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Gen Z: New employee training

By Samantha Lahman Originally published in the  Dairy Star , as part of a series on youth in agriculture. When hiring someone from a different generation with potentially no farming or agriculture experience, it can feel like we are training someone who can’t speak our language.  What language is that? For the advanced farmer it seems to be a mix of hand signals and mumbles. For most, our introduction to this style of communication comes shortly after we are first able to reach the pedals of the farm truck. My first experience is still clear in my memory. I remember being told to slide over to the driver’s seat while Dad got out to open the barn door and realizing that the time was finally here. It was my job to back up the trailer for the first time. So in the dark, with the truck window cranked down and rain pouring in, I tried to translate in real time as my father made a series of hand signals and motions that would have made any MLB pitching coach proud. I don’t pride myself on be
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Using data for program planning

By Samantha Grant It is critically important for youth workers to use data in their decision making. Too often we listen exclusively to the voices of a handful of vocal members rather than looking deeper into our data. Understanding and using data allows us to inform our program planning, identify our strengths, and learn about outreach.  Data can feel overwhelming, so here are a couple of ideas to get you started on your data sense-making journey.   Data can help you understand your community Use data to learn about your community. Are there youth in your community who aren’t served by your program? Chances are the answer is yes. Learn more about your community by visiting data rich sites. My two favorites are by Minnesota Compass and Kids Count . The Minnesota Compass Build Your Own Profile tool allows you to draw the geographic boundaries of your search, which can be helpful for neighborhood or multi-county projects. Also learn about trends for school aged children  - and much mor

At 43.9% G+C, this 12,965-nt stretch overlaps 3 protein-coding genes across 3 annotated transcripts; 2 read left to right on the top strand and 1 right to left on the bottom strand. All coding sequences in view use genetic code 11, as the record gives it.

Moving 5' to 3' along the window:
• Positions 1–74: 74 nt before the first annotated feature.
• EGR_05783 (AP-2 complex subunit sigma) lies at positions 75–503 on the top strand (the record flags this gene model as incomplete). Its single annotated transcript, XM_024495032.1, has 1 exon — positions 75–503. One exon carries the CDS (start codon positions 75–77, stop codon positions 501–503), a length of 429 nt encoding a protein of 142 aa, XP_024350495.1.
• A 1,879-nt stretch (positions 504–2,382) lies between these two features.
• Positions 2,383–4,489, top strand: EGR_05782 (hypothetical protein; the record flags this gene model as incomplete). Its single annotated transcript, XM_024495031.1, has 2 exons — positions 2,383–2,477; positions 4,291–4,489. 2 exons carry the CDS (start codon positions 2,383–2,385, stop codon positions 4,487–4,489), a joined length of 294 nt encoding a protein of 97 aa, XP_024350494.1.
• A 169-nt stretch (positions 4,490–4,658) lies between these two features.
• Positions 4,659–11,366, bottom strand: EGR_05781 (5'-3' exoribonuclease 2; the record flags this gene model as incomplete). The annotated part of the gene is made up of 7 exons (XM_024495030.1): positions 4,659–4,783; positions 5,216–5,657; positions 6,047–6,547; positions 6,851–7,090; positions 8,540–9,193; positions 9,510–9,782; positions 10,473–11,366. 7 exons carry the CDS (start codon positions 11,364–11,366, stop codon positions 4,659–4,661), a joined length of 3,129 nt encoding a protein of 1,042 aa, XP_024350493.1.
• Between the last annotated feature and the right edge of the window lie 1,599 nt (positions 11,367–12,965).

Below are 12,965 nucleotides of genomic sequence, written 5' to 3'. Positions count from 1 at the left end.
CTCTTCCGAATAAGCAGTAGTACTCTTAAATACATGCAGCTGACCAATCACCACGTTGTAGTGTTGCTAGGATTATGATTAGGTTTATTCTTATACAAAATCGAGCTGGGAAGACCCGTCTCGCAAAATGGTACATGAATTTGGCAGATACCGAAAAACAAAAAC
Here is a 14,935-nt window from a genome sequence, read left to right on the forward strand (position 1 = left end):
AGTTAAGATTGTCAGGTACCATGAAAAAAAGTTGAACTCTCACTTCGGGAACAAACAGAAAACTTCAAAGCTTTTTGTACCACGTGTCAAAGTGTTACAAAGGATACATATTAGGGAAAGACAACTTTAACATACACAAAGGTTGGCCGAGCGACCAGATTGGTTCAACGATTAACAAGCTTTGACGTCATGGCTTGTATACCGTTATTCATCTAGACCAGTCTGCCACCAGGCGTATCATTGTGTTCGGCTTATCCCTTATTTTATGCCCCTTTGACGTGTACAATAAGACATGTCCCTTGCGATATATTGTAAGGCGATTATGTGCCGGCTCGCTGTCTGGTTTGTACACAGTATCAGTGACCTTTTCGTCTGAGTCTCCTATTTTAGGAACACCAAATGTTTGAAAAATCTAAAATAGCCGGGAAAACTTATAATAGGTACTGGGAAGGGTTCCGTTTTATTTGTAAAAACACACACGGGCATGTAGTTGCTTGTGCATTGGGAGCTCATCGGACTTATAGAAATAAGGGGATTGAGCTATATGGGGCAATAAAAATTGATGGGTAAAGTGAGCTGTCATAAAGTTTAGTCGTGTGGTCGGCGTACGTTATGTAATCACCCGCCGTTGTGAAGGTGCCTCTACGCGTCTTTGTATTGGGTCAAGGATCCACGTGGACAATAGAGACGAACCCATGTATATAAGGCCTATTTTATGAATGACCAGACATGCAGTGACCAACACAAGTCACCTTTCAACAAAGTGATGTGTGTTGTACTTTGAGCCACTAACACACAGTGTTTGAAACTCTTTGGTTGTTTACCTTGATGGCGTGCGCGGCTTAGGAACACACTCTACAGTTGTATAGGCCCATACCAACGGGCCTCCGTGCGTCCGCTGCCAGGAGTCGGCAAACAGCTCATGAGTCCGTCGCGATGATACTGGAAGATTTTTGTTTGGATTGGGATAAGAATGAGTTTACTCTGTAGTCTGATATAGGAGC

Growing changemakers with the 4-H Leadership Tree

By Jacquie Lonning & Amber Shanahan We are proud to introduce Minnesota 4-H’s foundational youth leadership framework--The Leadership Tree--developed to illuminate the pathways that inspire young people to be innovative social change agents through the Minnesota 4-H Youth Development program . The purpose of the 4-H Leadership Tree Leadership skills are acquired at all ages and in many forms for youth. The Leadership Tree was designed to define leadership at various levels and outline diverse access points for a young leader to engage in programming, no matter their age or prior leadership experiences. In articulating these definitions and pathways, we hoped to provide our Minnesota 4-H staff, along with other youth workers, with a framework to enhance the quality of current leadership offerings, identify gaps for new programs, and provide youth with a roadmap of how to learn and lead through our program. Once we landed on the tree as our main metaphor, our ideas took root (see wh

Do youth in your community have access to public parks?